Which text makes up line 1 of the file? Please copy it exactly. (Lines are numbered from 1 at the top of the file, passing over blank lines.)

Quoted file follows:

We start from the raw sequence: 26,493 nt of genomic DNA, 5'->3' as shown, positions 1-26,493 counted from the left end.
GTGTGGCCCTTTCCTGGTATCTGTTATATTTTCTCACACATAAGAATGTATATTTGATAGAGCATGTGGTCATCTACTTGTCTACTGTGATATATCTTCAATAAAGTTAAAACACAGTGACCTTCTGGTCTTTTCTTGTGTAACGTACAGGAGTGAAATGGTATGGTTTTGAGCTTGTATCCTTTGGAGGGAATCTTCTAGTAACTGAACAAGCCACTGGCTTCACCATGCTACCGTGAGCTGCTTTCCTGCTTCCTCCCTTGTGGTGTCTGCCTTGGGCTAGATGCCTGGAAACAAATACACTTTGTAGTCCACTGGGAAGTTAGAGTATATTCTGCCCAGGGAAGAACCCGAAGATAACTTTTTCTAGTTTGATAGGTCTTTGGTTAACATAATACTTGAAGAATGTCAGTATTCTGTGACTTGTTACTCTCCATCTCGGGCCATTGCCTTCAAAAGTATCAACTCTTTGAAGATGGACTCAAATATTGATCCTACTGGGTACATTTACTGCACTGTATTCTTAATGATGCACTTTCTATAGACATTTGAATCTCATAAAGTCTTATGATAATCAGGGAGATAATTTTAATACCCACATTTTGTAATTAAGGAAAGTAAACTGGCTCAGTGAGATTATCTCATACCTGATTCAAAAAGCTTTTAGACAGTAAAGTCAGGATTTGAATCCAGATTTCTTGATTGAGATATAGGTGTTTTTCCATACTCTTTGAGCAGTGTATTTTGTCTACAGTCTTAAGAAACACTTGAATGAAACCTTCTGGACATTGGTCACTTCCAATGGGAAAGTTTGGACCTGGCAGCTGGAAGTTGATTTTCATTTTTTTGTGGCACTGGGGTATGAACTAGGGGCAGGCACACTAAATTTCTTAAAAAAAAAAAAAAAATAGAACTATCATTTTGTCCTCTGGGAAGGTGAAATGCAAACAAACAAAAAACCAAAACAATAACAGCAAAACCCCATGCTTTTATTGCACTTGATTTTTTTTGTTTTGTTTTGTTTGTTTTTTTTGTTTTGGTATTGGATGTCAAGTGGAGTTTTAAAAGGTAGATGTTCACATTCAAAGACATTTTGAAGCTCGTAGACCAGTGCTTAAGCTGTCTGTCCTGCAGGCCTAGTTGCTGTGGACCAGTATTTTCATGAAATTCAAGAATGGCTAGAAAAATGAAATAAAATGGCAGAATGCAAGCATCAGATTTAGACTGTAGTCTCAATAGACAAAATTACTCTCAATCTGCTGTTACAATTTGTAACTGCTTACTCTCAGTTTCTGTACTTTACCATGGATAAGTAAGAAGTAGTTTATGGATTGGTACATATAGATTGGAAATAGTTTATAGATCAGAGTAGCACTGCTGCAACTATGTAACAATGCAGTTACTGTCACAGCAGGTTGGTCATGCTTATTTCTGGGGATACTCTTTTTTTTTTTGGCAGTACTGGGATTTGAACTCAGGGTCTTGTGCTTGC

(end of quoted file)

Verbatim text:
We start from the raw sequence: 26,493 nt of genomic DNA, 5'->3' as shown, positions 1-26,493 counted from the left end.